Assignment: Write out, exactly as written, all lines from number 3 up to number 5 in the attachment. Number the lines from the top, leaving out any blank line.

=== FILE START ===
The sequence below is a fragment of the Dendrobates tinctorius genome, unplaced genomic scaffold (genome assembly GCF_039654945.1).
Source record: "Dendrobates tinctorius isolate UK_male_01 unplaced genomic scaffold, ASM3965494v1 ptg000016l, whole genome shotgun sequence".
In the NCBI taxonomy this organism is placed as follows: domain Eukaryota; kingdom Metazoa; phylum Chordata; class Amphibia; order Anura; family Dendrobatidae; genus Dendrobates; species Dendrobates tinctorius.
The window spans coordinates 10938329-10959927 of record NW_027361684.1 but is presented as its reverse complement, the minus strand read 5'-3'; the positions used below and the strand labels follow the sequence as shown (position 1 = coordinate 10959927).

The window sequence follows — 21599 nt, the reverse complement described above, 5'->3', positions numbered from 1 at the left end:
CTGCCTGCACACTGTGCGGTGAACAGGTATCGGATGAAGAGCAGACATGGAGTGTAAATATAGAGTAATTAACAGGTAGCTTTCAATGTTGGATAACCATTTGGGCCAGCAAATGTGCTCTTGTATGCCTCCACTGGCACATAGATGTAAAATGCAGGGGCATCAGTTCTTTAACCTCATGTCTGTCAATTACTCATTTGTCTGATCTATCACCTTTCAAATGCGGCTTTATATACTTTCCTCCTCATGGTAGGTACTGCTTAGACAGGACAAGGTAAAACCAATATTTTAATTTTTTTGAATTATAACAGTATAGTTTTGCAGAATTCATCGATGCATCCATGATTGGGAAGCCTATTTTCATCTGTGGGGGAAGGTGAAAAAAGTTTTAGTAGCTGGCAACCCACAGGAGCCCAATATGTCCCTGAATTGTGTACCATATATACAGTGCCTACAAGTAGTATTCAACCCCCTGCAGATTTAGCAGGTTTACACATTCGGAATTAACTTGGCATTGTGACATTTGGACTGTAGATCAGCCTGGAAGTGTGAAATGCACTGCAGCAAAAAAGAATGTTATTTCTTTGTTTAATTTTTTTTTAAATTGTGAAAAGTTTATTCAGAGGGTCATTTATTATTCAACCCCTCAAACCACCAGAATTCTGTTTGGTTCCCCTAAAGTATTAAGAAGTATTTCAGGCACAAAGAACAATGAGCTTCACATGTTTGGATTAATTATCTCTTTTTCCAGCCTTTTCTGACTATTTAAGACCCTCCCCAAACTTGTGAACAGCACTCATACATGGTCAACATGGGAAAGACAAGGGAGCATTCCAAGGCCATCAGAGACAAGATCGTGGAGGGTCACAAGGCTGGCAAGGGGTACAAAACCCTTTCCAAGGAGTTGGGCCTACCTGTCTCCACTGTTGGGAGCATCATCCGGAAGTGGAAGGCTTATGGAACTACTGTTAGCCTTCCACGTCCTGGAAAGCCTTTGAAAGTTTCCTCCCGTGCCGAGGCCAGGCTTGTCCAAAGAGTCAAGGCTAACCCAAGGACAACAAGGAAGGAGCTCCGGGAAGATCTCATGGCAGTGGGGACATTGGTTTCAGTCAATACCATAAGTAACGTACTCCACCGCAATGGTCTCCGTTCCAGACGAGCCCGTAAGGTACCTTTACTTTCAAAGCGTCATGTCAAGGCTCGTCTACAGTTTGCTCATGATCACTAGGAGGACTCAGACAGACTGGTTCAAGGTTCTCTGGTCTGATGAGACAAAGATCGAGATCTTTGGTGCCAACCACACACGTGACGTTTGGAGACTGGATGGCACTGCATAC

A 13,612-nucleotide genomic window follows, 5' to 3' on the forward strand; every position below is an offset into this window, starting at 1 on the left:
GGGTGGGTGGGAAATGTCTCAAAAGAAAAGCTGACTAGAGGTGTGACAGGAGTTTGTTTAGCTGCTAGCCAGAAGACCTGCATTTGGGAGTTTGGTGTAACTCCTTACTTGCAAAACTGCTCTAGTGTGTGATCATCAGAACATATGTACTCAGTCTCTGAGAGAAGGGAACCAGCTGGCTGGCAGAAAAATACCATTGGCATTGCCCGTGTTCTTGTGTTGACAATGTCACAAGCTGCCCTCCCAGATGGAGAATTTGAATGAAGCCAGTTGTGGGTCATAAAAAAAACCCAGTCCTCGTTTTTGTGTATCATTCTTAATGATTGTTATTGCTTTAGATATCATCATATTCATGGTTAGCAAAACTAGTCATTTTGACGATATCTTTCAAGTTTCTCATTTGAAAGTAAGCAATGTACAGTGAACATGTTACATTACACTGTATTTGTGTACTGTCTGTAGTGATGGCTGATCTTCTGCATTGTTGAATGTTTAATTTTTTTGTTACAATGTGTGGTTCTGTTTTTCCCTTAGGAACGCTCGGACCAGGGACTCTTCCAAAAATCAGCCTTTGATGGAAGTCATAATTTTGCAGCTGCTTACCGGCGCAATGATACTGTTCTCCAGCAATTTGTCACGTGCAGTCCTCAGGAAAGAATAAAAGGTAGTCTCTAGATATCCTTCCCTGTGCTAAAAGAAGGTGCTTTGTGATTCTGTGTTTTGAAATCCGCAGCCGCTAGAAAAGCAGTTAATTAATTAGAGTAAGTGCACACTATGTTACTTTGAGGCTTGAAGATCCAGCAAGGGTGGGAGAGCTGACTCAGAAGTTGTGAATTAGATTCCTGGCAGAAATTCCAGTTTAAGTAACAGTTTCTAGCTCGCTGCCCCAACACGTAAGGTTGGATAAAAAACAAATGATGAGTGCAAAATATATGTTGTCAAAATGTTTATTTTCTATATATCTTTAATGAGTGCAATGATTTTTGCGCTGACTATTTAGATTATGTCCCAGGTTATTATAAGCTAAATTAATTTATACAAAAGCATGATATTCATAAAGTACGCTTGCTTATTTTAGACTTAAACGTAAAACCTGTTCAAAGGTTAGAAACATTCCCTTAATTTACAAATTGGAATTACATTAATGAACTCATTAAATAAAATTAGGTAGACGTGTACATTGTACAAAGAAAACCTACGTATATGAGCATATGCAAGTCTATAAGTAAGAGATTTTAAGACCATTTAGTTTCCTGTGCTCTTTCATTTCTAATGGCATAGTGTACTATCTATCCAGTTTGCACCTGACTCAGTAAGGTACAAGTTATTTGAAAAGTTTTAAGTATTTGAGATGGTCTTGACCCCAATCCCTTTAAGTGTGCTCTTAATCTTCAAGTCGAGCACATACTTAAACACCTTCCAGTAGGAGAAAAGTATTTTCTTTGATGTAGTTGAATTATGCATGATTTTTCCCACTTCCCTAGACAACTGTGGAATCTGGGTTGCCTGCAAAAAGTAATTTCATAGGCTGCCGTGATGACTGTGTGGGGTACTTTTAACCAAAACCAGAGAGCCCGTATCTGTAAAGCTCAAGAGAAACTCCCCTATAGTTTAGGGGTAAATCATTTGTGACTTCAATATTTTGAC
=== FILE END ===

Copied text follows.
In the NCBI taxonomy this organism is placed as follows: domain Eukaryota; kingdom Metazoa; phylum Chordata; class Amphibia; order Anura; family Dendrobatidae; genus Dendrobates; species Dendrobates tinctorius.
The window spans coordinates 10938329-10959927 of record NW_027361684.1 but is presented as its reverse complement, the minus strand read 5'-3'; the positions used below and the strand labels follow the sequence as shown (position 1 = coordinate 10959927).

The window sequence follows — 21599 nt, the reverse complement described above, 5'->3', positions numbered from 1 at the left end: